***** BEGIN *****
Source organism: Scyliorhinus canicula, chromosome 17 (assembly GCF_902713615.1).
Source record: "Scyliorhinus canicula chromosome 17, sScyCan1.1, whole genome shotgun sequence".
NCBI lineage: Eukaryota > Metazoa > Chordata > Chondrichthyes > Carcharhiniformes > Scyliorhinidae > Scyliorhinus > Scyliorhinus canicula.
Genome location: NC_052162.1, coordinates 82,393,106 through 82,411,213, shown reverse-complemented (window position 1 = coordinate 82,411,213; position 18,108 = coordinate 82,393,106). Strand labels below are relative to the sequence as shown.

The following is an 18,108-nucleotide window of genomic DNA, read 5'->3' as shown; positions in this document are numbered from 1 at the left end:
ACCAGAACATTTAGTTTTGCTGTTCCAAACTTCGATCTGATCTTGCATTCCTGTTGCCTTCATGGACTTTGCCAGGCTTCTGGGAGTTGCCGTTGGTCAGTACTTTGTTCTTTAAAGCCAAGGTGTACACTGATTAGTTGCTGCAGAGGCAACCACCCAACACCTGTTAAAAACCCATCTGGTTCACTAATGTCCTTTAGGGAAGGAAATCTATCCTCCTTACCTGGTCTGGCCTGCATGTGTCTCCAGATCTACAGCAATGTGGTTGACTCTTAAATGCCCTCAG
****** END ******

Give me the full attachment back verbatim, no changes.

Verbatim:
Source organism: Scyliorhinus canicula, chromosome 17 (assembly GCF_902713615.1).
Source record: "Scyliorhinus canicula chromosome 17, sScyCan1.1, whole genome shotgun sequence".
NCBI lineage: Eukaryota > Metazoa > Chordata > Chondrichthyes > Carcharhiniformes > Scyliorhinidae > Scyliorhinus > Scyliorhinus canicula.
Genome location: NC_052162.1, coordinates 82,393,106 through 82,411,213, shown reverse-complemented (window position 1 = coordinate 82,411,213; position 18,108 = coordinate 82,393,106). Strand labels below are relative to the sequence as shown.

The following is an 18,108-nucleotide window of genomic DNA, read 5'->3' as shown; positions in this document are numbered from 1 at the left end:
ACCAGAACATTTAGTTTTGCTGTTCCAAACTTCGATCTGATCTTGCATTCCTGTTGCCTTCATGGACTTTGCCAGGCTTCTGGGAGTTGCCGTTGGTCAGTACTTTGTTCTTTAAAGCCAAGGTGTACACTGATTAGTTGCTGCAGAGGCAACCACCCAACACCTGTTAAAAACCCATCTGGTTCACTAATGTCCTTTAGGGAAGGAAATCTATCCTCCTTACCTGGTCTGGCCTGCATGTGTCTCCAGATCTACAGCAATGTGGTTGACTCTTAAATGCCCTCAG